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Sunday, August 25, 2013

Measurement in pre-school? Measure this! Ten things to measure

 Testing in pre-school? I thought pre-school existed so kids could have fun in a safe place while their parents did something other than watch over them.  I guess I was wrong.

Last week I had a conversation with my 4 year old granddaughter in which she told me she knew the names of all the planets and proceeded to name most of them. I asked her what a planet was. She had no idea. I asked her older brother. He said they were like big rocks.

Does anyone ever wonder about all this? Must we continue ramming facts down kid’s throats so that the people who make tests can get rich?

Below is a piece from the Washington Post that appeared today:

The (D.C.) board set out to provide parents with a clearer picture of how charter schools compare with one another. It also wants to provide educators with a way to measure progress toward the goal of better preparing children for school, a goal that led city leaders to make a historic investment in universal preschool for 3- and 4-year-olds.

So we will test in preschool now? So more testing companies can get even richer. Last I looked there was $300 million being spent on simply grading tests in Florida alone.

And now preschool? Aren’t the testing companies rich enough? 

And what is all this preparation they talk about supposed to be for? If you listen carefully it is really about preparing kids for college. At 4?

When I talk about education one on one with a professional adult, I often start by saying: I don’t know where you went to college or graduate school or what you studied, but let me make a guess: none of what you do every day in your professional or personal life you learned in school. I have never heard anyone respond with anything stronger than “well maybe a little bit.”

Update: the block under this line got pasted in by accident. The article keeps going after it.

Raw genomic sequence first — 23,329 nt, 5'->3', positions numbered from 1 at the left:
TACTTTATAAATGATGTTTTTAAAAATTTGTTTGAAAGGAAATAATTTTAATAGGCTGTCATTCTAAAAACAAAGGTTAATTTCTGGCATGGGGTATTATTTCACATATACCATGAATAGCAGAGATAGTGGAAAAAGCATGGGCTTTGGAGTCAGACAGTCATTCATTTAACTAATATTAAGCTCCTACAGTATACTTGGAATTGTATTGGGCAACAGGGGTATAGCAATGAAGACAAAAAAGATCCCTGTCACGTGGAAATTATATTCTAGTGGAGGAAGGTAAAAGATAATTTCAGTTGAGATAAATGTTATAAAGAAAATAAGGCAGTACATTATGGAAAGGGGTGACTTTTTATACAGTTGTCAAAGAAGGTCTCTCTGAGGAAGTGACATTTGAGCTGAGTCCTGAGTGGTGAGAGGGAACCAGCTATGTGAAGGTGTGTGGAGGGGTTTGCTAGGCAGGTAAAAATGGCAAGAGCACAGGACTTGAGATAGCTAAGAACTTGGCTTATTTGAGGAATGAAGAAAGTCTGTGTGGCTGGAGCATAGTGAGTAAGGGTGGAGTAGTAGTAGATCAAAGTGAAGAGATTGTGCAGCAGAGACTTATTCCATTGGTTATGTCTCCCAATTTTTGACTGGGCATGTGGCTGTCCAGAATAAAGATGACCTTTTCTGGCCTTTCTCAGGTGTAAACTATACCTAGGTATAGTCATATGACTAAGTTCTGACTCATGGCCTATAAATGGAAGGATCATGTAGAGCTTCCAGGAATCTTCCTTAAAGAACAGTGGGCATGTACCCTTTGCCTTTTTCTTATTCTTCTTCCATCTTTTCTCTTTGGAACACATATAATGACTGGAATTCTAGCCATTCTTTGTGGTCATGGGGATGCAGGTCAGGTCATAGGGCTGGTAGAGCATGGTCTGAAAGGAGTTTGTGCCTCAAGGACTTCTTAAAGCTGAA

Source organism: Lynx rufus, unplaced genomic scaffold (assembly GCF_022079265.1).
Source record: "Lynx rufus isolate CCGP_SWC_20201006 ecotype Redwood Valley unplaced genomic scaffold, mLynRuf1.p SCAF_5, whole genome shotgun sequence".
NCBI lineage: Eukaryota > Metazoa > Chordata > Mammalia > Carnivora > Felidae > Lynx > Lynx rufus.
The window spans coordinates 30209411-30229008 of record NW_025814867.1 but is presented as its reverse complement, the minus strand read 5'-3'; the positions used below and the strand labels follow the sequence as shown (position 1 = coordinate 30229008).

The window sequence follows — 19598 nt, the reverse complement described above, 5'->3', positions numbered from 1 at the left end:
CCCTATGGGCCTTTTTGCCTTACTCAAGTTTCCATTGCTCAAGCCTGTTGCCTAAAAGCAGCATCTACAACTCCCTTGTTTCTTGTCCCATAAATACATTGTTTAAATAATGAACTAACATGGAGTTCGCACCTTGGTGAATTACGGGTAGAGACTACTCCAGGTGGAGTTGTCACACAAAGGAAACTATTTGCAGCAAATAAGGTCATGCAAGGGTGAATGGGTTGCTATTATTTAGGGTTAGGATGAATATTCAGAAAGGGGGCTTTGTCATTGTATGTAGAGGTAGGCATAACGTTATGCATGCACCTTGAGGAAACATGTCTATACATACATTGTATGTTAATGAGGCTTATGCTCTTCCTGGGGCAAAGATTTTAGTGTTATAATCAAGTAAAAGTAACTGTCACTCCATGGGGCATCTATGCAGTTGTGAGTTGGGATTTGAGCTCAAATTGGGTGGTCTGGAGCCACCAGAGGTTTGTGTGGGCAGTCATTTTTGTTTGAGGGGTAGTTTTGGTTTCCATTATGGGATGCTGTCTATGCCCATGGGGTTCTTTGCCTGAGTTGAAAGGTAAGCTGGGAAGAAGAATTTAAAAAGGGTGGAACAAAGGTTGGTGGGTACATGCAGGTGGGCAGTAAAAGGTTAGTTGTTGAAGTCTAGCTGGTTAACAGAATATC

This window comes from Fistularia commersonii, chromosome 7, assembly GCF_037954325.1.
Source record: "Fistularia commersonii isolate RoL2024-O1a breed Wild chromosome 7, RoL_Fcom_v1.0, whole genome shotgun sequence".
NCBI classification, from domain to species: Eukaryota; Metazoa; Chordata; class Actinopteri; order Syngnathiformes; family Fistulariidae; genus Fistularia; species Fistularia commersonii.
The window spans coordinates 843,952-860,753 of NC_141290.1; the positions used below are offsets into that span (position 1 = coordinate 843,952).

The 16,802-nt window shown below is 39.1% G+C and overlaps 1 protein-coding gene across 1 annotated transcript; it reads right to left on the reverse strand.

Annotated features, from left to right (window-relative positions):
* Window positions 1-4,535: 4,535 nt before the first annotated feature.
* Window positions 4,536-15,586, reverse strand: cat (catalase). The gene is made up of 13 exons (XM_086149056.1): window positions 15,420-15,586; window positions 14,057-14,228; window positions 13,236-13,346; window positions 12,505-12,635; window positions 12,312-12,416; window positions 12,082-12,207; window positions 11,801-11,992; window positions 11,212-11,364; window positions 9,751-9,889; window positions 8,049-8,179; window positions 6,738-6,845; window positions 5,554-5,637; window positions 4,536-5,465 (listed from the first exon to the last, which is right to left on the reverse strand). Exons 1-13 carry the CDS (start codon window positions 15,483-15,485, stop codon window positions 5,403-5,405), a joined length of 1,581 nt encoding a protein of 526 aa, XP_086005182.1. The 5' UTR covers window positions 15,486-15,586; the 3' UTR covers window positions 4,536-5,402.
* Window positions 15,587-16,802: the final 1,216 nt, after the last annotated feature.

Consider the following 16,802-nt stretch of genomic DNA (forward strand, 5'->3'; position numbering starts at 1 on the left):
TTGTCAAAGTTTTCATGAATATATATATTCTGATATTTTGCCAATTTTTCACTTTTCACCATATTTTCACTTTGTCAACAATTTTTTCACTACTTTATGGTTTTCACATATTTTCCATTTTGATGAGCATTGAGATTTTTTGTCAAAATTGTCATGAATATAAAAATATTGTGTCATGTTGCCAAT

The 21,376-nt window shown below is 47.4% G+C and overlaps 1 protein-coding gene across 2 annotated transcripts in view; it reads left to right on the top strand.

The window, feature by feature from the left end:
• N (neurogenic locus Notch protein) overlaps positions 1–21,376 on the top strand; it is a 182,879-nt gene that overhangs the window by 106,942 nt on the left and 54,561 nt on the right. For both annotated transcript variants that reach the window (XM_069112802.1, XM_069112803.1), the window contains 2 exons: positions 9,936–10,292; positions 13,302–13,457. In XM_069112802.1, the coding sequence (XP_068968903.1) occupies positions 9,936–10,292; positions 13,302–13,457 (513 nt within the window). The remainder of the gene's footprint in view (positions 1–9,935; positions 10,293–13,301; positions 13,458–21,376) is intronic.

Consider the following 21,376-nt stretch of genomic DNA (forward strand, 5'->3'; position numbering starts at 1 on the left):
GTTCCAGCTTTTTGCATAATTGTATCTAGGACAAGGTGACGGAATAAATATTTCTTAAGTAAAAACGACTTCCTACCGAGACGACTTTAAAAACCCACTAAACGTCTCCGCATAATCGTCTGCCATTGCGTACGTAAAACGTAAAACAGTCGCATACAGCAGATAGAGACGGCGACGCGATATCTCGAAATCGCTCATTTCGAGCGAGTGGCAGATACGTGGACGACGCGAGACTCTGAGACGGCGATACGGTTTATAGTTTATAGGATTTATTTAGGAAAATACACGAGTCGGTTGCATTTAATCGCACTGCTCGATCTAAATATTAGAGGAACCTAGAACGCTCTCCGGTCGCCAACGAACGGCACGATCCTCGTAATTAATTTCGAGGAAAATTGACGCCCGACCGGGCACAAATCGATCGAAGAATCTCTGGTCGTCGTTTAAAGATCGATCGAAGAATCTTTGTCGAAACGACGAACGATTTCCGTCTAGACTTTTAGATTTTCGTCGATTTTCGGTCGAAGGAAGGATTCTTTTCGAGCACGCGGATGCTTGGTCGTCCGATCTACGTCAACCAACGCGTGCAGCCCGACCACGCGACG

Let’s be clear about what schools are for. Schools are not for education. We have deluded ourselves so greatly with this myth that we actually think we are measuring something about how well it is working.

You want something to measure? Measure what schools really do:

  1. Is my kid being kept safe so I can work (or play)?
  2. Is my kid learning to control his impulses and sit still for long periods of time?
  3. Is my my kid being fed lunch?
  4. Is my kid being properly indoctrinated to be a model citizen who can say why the US is a great country?
  5. Can my kid defend himself from the bullies?
  6. Does my kid have the right clothing so that other kids won’t make fun of him?
  7. Is my kid being taught enough meaningless stuff to memorize so that he doesn’t look foolish when asked who George Washington or Abraham Lincoln was?
  8. Are they making sure that my kid is really afraid to express an outlandish thought that no one he knows agrees with?
  9. Are they making sure that if there is something my kid really wants to do that it will be designated an "after school activity?"
  10. Are they making sure that my kid believes that only losers don’t go to college?

I suggest we start admitting that these are the real purposes of preschool or any school. Maybe we should start measuring schools on how well they do at teaching them.

1 comment:

caz said...

I once watched a 4-y/o point to a skeleton and tell me about a femur and tibia - what he learned in preschool that week, of course.. Then he pointed to a map and showed the country where his best friend grew up. I thought, what? When I was 6, I remember looking at a National Geographic Atlas of the World, staring at "North America" and asking where China was in it. If I was too young at 6 to grasp how large the Earth is, why do we think teaching this at 4 will make any difference? What a waste of time.

So now you have preschool standards -- and did you see this? College exit exams?!

I'm sure your commentary on this would be fabulous.